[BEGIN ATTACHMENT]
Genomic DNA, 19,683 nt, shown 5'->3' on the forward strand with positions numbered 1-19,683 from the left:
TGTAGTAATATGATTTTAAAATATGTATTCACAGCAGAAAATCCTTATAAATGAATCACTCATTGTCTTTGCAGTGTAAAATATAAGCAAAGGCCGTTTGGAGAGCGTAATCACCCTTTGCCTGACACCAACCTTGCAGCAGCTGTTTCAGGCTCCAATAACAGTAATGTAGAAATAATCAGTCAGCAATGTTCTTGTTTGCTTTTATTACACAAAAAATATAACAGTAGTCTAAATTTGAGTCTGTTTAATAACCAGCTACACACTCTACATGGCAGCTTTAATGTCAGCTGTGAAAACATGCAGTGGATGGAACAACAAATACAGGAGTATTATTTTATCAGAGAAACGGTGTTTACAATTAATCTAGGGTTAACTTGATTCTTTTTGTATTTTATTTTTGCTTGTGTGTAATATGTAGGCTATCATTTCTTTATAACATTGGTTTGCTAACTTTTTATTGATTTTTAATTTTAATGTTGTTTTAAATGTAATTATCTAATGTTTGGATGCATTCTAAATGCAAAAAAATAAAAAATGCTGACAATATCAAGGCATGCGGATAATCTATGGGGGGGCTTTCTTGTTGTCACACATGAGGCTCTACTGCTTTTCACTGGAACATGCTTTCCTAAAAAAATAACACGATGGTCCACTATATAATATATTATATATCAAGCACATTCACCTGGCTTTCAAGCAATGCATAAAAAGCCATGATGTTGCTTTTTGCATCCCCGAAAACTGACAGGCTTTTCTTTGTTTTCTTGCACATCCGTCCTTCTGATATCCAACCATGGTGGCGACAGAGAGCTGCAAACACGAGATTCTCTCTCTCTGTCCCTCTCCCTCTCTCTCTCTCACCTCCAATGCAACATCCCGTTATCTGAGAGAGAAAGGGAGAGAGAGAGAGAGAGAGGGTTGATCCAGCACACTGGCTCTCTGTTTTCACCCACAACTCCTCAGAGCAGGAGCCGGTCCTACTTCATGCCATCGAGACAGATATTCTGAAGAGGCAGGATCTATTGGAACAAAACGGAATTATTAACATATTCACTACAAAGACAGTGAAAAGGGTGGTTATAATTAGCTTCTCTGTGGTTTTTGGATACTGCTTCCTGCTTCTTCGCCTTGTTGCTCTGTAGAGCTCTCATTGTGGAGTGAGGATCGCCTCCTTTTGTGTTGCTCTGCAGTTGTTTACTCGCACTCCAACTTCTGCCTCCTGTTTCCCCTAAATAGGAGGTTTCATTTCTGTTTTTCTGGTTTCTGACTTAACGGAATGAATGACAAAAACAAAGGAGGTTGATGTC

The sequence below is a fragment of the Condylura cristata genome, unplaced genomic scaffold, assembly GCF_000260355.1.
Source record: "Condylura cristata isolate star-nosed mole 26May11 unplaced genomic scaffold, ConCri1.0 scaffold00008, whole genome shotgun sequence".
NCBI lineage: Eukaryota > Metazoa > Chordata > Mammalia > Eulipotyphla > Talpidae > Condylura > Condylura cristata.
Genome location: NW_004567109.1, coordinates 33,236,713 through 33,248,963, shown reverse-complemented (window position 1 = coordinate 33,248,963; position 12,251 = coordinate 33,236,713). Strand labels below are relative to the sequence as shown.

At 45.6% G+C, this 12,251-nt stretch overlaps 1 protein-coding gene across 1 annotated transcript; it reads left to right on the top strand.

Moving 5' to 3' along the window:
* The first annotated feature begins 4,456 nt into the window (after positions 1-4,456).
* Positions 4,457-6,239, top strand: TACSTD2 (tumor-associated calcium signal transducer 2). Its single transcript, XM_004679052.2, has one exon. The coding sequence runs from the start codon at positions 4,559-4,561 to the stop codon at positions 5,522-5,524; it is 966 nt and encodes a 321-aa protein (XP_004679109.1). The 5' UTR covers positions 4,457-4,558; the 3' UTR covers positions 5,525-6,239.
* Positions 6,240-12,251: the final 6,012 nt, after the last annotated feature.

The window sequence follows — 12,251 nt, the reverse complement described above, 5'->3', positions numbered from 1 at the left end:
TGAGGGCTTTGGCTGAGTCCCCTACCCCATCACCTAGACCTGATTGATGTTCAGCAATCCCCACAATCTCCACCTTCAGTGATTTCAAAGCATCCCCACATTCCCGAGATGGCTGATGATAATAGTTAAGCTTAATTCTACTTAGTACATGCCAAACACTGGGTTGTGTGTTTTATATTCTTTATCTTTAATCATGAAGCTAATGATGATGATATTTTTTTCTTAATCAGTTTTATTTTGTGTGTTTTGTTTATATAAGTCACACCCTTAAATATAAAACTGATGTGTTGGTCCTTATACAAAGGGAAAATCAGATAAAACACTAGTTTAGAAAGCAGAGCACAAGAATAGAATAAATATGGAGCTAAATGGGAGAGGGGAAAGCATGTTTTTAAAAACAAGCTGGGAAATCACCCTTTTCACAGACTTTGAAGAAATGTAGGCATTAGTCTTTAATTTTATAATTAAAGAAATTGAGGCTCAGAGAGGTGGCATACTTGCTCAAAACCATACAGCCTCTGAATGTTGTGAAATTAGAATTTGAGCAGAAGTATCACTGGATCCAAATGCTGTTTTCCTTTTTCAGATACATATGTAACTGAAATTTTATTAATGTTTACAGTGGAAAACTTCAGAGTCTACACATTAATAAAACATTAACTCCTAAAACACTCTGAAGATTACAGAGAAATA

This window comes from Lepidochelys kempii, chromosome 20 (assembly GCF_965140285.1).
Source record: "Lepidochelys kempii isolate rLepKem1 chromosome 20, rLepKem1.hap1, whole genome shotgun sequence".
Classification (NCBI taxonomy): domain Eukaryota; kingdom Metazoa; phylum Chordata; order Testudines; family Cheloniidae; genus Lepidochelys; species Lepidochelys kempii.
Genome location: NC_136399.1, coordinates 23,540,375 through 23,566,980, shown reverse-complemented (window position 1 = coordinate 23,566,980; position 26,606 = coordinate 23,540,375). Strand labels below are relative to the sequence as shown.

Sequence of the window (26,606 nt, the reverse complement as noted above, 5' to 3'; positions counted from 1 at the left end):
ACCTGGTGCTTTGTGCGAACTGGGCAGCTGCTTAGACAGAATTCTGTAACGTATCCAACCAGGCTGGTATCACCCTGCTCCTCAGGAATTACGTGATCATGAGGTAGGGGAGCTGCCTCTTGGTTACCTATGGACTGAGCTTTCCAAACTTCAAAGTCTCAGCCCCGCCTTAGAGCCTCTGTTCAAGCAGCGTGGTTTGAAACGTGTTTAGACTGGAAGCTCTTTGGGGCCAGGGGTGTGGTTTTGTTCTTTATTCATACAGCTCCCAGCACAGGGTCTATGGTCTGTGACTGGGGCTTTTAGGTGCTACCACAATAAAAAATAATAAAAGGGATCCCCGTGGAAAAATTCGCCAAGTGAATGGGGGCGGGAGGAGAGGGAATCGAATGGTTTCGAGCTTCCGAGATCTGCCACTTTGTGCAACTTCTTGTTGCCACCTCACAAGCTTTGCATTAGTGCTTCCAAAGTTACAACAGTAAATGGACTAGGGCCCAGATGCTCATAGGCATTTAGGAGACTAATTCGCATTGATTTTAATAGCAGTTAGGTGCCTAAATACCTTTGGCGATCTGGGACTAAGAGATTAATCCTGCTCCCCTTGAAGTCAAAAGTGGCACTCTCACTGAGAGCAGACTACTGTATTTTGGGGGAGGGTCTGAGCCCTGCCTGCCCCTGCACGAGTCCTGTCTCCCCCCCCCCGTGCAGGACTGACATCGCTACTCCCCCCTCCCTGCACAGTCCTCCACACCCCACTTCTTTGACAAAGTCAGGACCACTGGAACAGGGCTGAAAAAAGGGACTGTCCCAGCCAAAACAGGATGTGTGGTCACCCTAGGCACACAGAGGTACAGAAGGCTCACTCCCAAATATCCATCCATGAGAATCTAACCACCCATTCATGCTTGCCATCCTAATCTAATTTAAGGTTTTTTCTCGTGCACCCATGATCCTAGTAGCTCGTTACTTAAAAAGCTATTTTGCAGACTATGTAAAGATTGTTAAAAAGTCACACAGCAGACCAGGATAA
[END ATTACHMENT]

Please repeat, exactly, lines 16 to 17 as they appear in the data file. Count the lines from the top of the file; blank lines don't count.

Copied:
Classification (NCBI taxonomy): domain Eukaryota; kingdom Metazoa; phylum Chordata; order Testudines; family Cheloniidae; genus Lepidochelys; species Lepidochelys kempii.
Genome location: NC_136399.1, coordinates 23,540,375 through 23,566,980, shown reverse-complemented (window position 1 = coordinate 23,566,980; position 26,606 = coordinate 23,540,375). Strand labels below are relative to the sequence as shown.